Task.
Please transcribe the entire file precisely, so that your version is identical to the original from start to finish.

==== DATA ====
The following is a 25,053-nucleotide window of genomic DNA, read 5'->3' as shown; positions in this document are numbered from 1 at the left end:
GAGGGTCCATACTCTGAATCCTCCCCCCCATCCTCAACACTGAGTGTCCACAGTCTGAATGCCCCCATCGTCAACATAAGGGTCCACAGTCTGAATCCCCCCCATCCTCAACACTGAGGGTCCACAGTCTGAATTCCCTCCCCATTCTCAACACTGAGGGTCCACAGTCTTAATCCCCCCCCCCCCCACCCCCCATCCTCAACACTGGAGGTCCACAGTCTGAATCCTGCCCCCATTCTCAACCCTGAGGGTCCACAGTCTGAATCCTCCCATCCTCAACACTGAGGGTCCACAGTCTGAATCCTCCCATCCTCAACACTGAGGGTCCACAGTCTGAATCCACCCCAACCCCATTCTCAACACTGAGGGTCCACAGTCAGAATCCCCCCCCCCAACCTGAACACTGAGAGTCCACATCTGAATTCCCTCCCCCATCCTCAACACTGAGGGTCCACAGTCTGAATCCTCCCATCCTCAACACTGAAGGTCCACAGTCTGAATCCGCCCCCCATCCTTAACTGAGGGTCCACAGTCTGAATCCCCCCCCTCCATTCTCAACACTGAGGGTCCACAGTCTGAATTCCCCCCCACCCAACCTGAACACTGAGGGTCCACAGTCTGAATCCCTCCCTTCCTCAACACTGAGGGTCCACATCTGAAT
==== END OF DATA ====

The following is a 25,053-nucleotide window of genomic DNA, read 5'->3' as shown; positions in this document are numbered from 1 at the left end:
GAGGGTCCATACTCTGAATCCTCCCCCCCATCCTCAACACTGAGTGTCCACAGTCTGAATGCCCCCATCGTCAACATAAGGGTCCACAGTCTGAATCCCCCCCATCCTCAACACTGAGGGTCCACAGTCTGAATTCCCTCCCCATTCTCAACACTGAGGGTCCACAGTCTTAATCCCCCCCCCCCCCACCCCCCATCCTCAACACTGGAGGTCCACAGTCTGAATCCTGCCCCCATTCTCAACCCTGAGGGTCCACAGTCTGAATCCTCCCATCCTCAACACTGAGGGTCCACAGTCTGAATCCTCCCATCCTCAACACTGAGGGTCCACAGTCTGAATCCACCCCAACCCCATTCTCAACACTGAGGGTCCACAGTCAGAATCCCCCCCCCCAACCTGAACACTGAGAGTCCACATCTGAATTCCCTCCCCCATCCTCAACACTGAGGGTCCACAGTCTGAATCCTCCCATCCTCAACACTGAAGGTCCACAGTCTGAATCCGCCCCCCATCCTTAACTGAGGGTCCACAGTCTGAATCCCCCCCCTCCATTCTCAACACTGAGGGTCCACAGTCTGAATTCCCCCCCACCCAACCTGAACACTGAGGGTCCACAGTCTGAATCCCTCCCTTCCTCAACACTGAGGGTCCACATCTGAAT